5. Use adaptive devices. For assistance when getting dressed, you can use reaching aids, button hooks, zipper pulls, Velcro shoe fasteners, or shoe horns, says Dr. Zackowski. To help with cooking and navigating the kitchen, she recommends tools such as nonskid placemats, utensils with oversized or angled handles, and rocking T knives, which cut food using a rocking motion. In the bathroom, Dr. Zackowski suggests getting a shower chair and a nonskid bath mat and installing grab bars. For grooming, Schrader uses an electric toothbrush and razor. Others may want to install a hands-free hairdryer on the wall or vanity.
6. Try different utensils. Poor dexterity can make eating with a fork difficult, says Kathy Villella, who has primary progressive MS. Whenever she eats in a restaurant, Villella orders food such as ravioli that is easy to pick up with a spoon. John Martin, 82, of Independence, MO, who was diagnosed with essential tremor in 2008, uses weighted spoons and knives and eats with his left hand because his right hand is more affected by tremors.
7. Keep fit. Staying active is the key to maintaining function and dexterity, says Carolee J. Winstein, PhD, PT, director of the motor behavior and neurorehabilitation laboratory at the University of Southern California in Los Angeles. “Work with your doctor and therapists to find a fitness and exercise plan that will help you maintain function in your hands and fingers.” Schuetz practices yoga, which he says helps him maintain strength and dexterity in his arms and hands.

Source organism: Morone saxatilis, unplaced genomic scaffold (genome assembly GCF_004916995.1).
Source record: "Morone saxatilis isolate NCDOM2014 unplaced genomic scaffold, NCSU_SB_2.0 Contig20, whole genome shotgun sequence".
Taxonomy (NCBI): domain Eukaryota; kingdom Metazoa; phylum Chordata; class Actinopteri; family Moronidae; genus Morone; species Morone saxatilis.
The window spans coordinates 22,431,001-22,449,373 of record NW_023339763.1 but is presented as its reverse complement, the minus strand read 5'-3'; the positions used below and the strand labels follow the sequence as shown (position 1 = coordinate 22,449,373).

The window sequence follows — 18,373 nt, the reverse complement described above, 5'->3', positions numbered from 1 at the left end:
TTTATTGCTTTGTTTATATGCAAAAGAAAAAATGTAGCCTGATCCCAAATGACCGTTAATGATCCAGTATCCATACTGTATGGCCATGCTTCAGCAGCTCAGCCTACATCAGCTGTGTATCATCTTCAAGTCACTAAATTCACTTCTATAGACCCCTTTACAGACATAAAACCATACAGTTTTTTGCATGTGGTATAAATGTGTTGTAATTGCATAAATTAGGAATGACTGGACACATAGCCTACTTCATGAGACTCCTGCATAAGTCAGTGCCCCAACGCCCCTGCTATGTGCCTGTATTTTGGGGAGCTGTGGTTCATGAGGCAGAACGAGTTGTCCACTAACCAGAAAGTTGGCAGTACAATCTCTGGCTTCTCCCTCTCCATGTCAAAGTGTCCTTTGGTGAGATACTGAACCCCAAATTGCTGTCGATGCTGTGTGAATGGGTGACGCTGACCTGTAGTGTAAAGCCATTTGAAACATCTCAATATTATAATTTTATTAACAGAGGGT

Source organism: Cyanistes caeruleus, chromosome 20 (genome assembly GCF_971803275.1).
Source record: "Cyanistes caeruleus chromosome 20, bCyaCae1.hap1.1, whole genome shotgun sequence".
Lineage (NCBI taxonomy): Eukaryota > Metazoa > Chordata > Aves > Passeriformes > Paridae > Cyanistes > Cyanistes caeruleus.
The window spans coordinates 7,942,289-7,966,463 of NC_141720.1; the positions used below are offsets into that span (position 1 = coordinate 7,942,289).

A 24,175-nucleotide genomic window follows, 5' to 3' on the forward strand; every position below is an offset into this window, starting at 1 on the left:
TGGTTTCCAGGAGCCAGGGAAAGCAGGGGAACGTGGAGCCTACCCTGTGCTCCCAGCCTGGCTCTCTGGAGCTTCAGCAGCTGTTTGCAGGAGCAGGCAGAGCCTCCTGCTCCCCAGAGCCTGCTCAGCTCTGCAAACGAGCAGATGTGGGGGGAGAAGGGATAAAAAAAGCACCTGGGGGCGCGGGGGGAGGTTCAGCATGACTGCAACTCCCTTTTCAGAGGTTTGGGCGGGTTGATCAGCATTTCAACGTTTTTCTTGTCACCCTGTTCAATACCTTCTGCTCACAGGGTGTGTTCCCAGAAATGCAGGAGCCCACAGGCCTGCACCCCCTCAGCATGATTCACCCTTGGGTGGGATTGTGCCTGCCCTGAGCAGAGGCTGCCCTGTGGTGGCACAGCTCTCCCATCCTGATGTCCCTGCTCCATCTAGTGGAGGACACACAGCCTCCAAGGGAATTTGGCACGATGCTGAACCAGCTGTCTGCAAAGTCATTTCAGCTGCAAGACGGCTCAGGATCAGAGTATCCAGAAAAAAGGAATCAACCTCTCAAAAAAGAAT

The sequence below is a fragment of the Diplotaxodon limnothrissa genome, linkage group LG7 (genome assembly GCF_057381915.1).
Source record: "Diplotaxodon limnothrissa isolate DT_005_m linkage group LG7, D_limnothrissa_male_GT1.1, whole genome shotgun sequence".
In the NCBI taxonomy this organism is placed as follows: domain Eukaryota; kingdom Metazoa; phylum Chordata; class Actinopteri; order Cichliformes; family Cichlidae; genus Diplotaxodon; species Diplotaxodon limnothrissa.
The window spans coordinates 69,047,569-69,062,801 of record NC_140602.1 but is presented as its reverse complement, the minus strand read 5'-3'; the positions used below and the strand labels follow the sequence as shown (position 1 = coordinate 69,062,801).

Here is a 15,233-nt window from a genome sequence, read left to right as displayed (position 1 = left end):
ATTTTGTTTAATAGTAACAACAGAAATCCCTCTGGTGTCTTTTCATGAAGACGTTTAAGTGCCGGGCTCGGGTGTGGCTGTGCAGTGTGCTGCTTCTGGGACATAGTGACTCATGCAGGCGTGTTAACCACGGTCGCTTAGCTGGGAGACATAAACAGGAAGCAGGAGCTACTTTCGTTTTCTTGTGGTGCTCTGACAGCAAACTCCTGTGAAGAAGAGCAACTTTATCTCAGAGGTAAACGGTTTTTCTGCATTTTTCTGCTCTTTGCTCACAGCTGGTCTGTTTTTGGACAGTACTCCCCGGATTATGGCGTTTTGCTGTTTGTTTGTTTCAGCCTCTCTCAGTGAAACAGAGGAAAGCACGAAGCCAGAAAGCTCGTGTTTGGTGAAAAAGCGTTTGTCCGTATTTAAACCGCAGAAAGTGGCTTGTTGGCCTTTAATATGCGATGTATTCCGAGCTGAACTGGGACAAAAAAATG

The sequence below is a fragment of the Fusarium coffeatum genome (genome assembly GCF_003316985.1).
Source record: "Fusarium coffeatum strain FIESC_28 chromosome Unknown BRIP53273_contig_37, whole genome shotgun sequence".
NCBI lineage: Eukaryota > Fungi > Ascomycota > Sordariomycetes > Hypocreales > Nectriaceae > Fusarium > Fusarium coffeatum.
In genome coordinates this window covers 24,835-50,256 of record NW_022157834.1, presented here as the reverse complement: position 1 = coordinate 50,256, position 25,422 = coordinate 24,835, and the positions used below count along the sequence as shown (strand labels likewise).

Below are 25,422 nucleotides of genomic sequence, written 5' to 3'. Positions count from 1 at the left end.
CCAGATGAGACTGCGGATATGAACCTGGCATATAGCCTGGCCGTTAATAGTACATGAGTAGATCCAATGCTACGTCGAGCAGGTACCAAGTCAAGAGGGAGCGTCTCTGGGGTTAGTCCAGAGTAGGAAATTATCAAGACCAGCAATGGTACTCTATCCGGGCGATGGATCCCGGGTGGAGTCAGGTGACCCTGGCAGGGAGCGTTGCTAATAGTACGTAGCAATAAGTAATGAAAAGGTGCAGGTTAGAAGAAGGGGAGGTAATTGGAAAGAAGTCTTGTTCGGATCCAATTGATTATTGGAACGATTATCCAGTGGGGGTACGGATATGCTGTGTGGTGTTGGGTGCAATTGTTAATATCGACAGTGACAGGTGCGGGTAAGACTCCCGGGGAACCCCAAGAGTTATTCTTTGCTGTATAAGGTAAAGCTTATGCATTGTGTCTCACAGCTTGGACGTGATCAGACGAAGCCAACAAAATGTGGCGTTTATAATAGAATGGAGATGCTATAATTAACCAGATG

8. Improve fine motor skills. To keep his fingers flexible and loose, Schuetz kneads therapy putty, a thick Play-Doh-like paste that varies in pliability from easy to hard. In addition to practicing yoga and kneading therapy putty, Schuetz continues to draw and paint. He says gripping the pencils and paintbrushes strengthens his fingers.
Schuetz also makes rings out of spoons, a hobby he started in the 1970s. Today, it provides another way to stay physically and creatively engaged. He hopes to move beyond rings into small bronze sculptures of yoga poses. “I want to bring together my two main interests—art and yoga—and keep my hands busy and happy.”
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General balance…this is something that could benefit from specific exercise…
Balance retraining exercises (vestibular rehabilitation).
Therapy can help you compensate for imbalance, adapt to less balance and maintain physical activity. To prevent falls, your therapist might recommend a balance aid, such as a cane, and ways to reduce your risk of falls in your home.18 Jun 2020
https://www.mayoclinic.org › drc-2…